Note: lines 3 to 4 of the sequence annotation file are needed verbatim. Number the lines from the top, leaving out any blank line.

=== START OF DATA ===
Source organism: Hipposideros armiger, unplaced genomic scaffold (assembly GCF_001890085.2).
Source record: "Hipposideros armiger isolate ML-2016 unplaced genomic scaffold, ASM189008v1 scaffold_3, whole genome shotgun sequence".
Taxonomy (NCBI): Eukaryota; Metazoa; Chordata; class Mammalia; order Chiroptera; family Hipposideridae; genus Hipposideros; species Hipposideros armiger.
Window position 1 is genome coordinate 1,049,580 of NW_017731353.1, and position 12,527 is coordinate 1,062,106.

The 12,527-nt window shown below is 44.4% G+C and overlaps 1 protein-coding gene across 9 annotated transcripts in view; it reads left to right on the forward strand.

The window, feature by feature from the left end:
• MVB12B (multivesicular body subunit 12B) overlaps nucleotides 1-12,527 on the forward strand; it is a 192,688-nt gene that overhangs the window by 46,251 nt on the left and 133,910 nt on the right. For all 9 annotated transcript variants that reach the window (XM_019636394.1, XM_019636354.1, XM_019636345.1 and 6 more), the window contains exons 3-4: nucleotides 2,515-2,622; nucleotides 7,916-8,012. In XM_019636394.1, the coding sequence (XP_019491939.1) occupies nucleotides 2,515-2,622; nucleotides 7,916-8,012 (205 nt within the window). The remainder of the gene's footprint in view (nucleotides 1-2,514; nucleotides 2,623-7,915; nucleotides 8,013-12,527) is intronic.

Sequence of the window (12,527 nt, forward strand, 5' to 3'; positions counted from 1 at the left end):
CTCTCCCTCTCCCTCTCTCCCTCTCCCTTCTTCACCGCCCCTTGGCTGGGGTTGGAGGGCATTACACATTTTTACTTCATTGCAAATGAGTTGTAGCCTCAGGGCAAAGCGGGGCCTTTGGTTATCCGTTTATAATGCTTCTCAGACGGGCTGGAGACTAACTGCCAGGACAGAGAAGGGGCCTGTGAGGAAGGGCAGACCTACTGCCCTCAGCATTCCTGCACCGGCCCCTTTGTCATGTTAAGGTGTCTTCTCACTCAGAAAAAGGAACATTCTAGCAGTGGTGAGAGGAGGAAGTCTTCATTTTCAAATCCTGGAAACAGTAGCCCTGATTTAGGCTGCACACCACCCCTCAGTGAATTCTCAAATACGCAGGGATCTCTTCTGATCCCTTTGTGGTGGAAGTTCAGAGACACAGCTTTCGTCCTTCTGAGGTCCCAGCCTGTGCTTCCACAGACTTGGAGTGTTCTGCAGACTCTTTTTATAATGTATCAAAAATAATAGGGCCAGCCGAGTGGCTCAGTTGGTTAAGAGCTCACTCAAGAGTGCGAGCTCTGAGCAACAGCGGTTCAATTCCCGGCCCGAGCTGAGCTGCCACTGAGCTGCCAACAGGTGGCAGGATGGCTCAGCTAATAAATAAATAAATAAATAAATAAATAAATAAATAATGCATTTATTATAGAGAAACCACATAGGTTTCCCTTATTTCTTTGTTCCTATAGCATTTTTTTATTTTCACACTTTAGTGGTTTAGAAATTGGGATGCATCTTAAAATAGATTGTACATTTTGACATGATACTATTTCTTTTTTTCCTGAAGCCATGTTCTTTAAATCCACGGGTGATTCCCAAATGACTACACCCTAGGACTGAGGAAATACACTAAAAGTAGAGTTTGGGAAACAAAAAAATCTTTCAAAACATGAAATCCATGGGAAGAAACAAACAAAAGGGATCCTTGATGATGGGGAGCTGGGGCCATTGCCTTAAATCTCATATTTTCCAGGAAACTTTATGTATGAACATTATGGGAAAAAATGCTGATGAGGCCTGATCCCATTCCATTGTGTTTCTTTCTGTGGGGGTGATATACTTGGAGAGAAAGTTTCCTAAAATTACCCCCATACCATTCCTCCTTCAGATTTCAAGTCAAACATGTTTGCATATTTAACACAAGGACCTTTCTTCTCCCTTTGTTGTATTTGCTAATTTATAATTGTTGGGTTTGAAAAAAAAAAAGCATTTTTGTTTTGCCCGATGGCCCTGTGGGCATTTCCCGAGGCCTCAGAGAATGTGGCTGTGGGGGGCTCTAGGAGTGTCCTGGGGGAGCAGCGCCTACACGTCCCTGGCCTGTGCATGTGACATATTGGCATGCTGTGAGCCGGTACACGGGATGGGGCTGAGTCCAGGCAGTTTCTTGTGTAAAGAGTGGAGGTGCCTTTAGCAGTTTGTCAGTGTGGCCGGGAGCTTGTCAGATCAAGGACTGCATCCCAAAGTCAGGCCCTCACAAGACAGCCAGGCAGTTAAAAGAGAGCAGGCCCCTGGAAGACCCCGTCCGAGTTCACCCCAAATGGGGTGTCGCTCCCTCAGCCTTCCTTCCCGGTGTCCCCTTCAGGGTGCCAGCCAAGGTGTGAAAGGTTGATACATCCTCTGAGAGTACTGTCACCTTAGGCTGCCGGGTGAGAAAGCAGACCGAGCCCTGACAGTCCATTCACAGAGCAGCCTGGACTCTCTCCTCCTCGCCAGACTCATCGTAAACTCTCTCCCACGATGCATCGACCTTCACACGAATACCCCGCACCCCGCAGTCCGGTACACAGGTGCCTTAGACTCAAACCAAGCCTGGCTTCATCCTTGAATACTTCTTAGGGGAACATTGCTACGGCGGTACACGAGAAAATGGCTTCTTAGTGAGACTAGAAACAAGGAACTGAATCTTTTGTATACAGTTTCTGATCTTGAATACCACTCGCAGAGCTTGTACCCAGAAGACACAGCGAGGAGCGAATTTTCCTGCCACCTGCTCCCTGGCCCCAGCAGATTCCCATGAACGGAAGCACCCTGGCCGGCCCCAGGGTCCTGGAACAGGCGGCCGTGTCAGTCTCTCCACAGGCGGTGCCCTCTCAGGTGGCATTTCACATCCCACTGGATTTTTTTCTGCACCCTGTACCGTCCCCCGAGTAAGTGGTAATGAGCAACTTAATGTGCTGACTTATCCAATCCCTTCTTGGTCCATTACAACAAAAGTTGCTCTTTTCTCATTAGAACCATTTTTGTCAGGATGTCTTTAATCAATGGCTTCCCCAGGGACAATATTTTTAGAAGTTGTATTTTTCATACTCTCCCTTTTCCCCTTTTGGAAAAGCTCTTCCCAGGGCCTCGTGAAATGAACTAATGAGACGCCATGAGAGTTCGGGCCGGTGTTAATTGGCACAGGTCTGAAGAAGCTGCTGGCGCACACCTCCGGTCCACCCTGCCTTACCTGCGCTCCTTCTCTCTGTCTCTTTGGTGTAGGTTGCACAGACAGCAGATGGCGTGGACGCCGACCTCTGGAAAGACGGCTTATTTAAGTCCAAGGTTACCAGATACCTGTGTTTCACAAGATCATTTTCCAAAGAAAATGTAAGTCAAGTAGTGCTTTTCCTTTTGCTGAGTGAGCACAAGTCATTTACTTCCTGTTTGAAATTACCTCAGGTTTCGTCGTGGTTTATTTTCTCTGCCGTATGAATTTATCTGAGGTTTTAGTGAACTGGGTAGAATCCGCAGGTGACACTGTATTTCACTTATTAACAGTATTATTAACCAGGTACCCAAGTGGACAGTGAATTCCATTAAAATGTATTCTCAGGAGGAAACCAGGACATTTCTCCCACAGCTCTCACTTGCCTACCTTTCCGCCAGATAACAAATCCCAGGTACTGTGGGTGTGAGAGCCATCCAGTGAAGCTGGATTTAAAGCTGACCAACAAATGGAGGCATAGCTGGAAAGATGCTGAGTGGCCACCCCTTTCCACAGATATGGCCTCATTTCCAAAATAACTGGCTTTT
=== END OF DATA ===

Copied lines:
Taxonomy (NCBI): Eukaryota; Metazoa; Chordata; class Mammalia; order Chiroptera; family Hipposideridae; genus Hipposideros; species Hipposideros armiger.
Window position 1 is genome coordinate 1,049,580 of NW_017731353.1, and position 12,527 is coordinate 1,062,106.